If HP hadn’t completely bungled WebOS it might be a potential replacement. Linux is too much of a patchwork OS as is its mobile equivalent: Android. Every year the companies that make Android phones promise to update current models to the new OS when they are released, and many times the companies retract that after the models are discontinued. So, that is out as well, considering timely updates are a crapshoot. I feel I would have better odds breaking even in Vegas.
Windows 8? Not a chance. I know how horrid the underpinnings of the OS are. The second to have to do anything a tech would do the settings to do it are still buried, and some only easily accessible via a command prompt. Also, despite what novices and the unexperienced think, without purchasing subscription software to manage and protect he machine, it would be only a matter of time before I either lost or had data stolen.
Also, the interface to Windows 8 is a joke. Really? Tiles with seemingly arbitrary colors with small thin text in them that updates. I can do the same thing by tiling 8 console windows, changing the background color and tailing the logs of 8 programs. But to make is as unreadable as Windows 8’s tiles, I would have to chose the lightest version of a font with an awkward x-height.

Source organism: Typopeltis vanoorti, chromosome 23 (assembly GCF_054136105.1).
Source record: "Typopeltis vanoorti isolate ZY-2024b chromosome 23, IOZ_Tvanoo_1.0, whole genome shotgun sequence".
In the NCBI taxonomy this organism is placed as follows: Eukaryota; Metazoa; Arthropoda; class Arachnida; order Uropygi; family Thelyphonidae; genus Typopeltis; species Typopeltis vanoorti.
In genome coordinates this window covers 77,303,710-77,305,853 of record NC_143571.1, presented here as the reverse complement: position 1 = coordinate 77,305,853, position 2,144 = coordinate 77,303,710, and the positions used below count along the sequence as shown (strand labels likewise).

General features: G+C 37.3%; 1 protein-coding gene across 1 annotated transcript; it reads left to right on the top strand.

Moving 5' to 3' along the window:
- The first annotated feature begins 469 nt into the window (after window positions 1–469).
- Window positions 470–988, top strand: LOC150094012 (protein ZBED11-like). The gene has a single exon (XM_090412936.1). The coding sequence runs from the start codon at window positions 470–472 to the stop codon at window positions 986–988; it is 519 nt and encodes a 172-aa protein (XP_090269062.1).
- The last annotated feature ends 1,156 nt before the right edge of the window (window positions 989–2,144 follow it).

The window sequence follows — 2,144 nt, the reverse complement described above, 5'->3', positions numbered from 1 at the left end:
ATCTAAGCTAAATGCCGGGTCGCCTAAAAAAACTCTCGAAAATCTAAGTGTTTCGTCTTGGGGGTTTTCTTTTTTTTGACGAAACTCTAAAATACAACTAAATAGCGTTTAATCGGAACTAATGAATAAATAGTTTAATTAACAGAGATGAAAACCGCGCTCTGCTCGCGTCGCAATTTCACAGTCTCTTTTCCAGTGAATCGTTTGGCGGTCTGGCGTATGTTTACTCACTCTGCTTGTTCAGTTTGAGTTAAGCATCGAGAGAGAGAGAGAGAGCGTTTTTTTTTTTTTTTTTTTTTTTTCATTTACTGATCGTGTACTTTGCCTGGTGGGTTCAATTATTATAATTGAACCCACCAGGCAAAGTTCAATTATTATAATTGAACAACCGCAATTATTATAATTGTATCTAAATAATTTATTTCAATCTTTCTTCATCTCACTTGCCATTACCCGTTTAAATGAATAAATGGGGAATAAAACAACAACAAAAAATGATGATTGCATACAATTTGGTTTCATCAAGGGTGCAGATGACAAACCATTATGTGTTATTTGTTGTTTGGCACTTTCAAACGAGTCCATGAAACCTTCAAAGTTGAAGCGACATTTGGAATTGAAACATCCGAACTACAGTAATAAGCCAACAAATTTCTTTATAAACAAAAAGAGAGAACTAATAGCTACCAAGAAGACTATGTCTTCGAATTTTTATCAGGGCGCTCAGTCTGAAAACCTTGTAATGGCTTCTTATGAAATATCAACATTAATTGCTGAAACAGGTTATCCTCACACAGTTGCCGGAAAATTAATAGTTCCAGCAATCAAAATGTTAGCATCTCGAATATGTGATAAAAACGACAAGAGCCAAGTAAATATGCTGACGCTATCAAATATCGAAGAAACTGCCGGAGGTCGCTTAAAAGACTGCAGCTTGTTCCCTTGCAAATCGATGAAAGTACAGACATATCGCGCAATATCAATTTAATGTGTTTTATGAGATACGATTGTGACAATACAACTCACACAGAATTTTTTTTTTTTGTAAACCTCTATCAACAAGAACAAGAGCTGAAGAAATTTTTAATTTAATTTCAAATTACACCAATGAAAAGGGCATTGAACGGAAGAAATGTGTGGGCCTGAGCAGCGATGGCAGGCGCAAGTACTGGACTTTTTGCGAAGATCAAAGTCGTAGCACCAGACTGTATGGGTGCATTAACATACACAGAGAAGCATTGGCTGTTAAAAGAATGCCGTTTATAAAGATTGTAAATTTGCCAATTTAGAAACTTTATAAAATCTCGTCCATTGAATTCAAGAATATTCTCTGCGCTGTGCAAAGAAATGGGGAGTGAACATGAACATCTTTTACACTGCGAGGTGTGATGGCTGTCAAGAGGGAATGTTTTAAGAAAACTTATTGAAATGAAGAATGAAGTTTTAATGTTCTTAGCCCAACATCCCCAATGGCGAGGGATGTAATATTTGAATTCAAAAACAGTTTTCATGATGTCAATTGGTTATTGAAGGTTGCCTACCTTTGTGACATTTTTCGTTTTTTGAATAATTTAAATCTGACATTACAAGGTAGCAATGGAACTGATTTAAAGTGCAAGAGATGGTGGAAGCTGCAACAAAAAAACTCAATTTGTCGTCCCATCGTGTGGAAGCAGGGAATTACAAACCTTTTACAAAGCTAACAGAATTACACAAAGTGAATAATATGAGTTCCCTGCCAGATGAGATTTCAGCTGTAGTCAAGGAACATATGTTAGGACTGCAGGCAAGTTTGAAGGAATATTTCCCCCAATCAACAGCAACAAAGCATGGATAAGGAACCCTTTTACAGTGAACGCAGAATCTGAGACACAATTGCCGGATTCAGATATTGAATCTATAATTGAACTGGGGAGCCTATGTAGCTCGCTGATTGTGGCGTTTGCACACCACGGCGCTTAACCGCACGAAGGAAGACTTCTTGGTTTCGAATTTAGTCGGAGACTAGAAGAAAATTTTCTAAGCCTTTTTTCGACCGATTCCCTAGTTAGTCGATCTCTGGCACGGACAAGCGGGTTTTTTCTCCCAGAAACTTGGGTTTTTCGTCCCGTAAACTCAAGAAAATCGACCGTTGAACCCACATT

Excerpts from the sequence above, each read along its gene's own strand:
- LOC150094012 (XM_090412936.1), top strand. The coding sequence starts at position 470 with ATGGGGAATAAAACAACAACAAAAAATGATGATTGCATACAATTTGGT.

I would probably also have to do what my old roommate did: wipe the HD every 6 months to keep the Windows stable and speedy with the number of programs that I have to test. Unless I missed the memo, Microsoft still relies on a monolithic single point of failure file that is written to all the time and is in control of the entire system.
About testing: I can test Mac, Linux and Windows apps on one machine. This is not the case for either Linux nor Windows boxes (which are identical).
So, I’ll have to wait until a better OS comes out (doubtful, considering all the OSes are getting facelifts to look thrice as stupid as their predecessors, and 9 times less efficient.) It is no wonder browser based OSes are gaining mindshare: all the big OS’s UIs are being driven by Toonces and browsers are great for inefficient local computing paradigms.

UPDATE: Looks like others are cluing in on this as well: Bad Apple
Also, on the 19th, I spoke to a DSL field technician that makes anywhere from 5-10 house calls a day and he commented that people are starting to notice Apple is turning into Microsoft. Sad.

The third generation iPad was unveiled today, and being the semi-anonymous person I am, I did not get an invite. So I did the next best thing: I followed the event on Ars Technica. I was going to follow on other outlets as well but their coverage was spotty.